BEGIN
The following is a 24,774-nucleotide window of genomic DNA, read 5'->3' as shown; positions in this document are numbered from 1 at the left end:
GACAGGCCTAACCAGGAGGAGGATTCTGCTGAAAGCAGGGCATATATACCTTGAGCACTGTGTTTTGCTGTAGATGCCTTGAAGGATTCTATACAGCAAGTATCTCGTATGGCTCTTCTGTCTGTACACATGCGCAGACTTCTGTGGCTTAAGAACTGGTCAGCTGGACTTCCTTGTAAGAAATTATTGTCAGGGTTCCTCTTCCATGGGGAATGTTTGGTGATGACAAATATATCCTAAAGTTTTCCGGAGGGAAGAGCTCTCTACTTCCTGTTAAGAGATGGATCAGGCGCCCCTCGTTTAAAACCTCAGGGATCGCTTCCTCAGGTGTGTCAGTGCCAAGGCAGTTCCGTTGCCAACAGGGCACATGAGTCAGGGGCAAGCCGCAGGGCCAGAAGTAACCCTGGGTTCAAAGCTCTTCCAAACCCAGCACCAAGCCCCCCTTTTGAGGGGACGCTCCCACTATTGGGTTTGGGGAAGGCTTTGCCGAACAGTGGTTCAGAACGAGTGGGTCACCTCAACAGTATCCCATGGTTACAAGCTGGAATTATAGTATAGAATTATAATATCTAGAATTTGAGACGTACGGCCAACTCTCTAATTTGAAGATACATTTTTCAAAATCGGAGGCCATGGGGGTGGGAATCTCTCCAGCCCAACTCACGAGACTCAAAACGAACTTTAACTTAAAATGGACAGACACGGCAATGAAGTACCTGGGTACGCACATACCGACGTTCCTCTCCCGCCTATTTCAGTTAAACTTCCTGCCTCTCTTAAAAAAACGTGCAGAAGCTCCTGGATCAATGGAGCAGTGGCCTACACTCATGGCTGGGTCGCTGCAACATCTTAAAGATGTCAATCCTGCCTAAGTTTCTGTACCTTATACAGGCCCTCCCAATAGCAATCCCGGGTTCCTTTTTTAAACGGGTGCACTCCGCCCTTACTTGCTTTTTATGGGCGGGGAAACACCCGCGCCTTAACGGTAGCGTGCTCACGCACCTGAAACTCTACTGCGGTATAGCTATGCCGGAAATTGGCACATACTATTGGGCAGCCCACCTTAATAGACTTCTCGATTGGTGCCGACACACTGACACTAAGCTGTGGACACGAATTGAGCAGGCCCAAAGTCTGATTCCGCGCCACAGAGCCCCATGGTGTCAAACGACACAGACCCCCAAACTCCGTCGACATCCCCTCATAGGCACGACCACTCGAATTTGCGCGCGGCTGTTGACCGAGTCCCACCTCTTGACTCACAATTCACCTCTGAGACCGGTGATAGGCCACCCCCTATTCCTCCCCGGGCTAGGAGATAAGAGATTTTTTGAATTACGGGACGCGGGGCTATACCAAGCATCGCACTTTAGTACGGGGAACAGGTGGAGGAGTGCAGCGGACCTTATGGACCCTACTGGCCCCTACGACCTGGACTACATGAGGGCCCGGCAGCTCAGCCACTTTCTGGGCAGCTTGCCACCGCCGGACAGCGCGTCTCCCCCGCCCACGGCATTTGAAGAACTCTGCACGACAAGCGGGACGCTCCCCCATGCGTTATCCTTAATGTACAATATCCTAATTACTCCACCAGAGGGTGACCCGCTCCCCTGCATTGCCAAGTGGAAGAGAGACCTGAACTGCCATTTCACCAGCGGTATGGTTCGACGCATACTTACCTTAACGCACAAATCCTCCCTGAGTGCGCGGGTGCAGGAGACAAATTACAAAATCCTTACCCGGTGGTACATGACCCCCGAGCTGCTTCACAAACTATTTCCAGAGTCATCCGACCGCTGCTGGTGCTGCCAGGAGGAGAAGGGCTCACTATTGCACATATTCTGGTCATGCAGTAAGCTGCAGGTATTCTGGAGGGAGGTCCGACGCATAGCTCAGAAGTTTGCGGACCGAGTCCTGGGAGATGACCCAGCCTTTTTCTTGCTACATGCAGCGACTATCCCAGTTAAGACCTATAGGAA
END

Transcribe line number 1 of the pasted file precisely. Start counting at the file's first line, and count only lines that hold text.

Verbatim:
The following is a 24,774-nucleotide window of genomic DNA, read 5'->3' as shown; positions in this document are numbered from 1 at the left end: